By Mathias Nielsen
Roskilde Festival stands out from other large Danish festivals by donating the entire proceeds to charitable causes. But in a survey, slightly more than one in four festivalgoers is indifferent.
When you pressed ‘purchase’, did you consider the fact that a dash of the 1965 DKK you paid for your ticket will go to charity? For one in four festivalgoers, this makes no difference. That is the result of a non-representative survey that 339 festivalgoers have completed.
This is despite the fact that Roskilde Festival donated 26 million DKK to worthy causes last year and has used the words ‘Non Profit Since 1972’ as a central part of its branding, on everything from posters to festival wristbands.
“I know that the festival gives a portion to charity, but it isn’t something that means a lot to me. At least, that’s not why I come here,” says Astrid, who we spoke to on Tuesday as she was packing her sleeping bag and canned mackerel.
“For me, it’s more about having fun and listening to music,” she says.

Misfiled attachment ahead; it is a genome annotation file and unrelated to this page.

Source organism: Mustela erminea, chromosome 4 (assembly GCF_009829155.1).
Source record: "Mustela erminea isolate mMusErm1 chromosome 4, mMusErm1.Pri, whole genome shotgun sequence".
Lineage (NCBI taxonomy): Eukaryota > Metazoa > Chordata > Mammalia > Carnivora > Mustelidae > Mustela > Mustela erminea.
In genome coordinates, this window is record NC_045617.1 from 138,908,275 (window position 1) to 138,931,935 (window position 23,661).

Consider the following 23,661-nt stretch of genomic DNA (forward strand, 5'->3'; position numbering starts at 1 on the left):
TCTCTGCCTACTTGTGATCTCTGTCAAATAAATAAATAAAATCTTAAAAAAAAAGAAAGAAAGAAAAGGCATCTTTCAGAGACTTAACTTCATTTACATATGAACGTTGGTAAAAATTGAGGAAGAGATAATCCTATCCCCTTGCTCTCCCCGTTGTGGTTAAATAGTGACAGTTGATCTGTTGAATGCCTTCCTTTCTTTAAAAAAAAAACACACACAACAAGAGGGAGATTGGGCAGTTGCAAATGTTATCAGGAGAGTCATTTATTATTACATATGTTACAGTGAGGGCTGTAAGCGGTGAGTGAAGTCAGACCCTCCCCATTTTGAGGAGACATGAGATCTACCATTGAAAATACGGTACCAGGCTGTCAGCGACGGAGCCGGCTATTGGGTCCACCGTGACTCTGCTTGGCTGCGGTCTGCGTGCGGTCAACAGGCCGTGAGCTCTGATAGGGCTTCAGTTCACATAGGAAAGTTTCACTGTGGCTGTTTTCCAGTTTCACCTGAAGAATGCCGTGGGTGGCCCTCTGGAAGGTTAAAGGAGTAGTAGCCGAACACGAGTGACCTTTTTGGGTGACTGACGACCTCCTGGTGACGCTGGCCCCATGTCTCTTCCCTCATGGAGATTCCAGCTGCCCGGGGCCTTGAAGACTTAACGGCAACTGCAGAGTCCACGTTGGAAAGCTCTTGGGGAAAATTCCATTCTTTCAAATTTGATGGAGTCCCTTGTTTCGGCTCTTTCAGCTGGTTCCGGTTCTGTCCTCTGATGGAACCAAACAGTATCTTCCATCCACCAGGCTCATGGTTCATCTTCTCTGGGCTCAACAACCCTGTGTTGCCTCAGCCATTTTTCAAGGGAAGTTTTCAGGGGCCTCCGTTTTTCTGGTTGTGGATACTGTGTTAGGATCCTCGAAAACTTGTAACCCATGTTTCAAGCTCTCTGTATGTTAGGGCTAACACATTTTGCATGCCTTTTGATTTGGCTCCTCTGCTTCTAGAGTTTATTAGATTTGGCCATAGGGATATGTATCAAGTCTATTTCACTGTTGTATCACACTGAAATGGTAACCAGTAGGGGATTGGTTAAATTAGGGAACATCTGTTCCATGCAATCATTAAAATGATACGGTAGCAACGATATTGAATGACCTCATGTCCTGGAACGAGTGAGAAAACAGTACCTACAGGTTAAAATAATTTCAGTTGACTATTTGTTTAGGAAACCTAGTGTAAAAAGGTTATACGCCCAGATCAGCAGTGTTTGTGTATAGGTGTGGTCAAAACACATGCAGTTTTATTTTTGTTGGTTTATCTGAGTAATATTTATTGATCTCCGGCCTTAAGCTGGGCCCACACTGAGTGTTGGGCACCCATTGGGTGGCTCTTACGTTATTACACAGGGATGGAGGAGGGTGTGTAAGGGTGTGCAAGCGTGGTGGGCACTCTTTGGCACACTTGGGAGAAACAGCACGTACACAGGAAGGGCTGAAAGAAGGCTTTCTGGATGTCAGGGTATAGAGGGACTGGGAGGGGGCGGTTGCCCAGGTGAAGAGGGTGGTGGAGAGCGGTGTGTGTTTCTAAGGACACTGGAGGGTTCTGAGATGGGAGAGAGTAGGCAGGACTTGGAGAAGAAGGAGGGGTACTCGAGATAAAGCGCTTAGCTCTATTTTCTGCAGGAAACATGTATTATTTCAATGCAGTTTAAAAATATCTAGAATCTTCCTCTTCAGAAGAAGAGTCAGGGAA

The participants in the survey were asked to place themselves on a scale from one to six, based on how important they consider Roskilde Festival’s charitable work. 27 per cent placed themselves on one or two, 42 per cent on three or four, and the remaining 31 per cent on five or six.
That tolerance and openness to others that you find on the festival, it stems from the whole non-profit idea. I don’t believe people think that those values are unimportant
The festival’s cornerstone
It irks Christina Bilde, spokeswoman for Roskilde Festival, that so many of the festivalgoers are indifferent to the festival’s non-profit character. Nevertheless, she believes that the charitable work is part of the consciousness of the festivalgoers, and a reason for why they return.
“That tolerance and openness to others that you find on the festival, it stems from the whole non-profit idea. I don’t believe people think that those values are unimportant,” she says.
The attitude towards Roskilde Festival’s non-profit concept mirrors the world outside the Inner Festival Area, according to Per Østergaard Jacobsen, external lecturer at the Copenhagen Business School. He has researched Danish attitudes to charity, and is currently collecting and analysing data from this year’s festival.
“About 29 per cent of the population does not support charity, so the numbers match. It could of course be the case that people answer more politically correct than what they really believe, but I would judge this to be fairly accurate,” he says.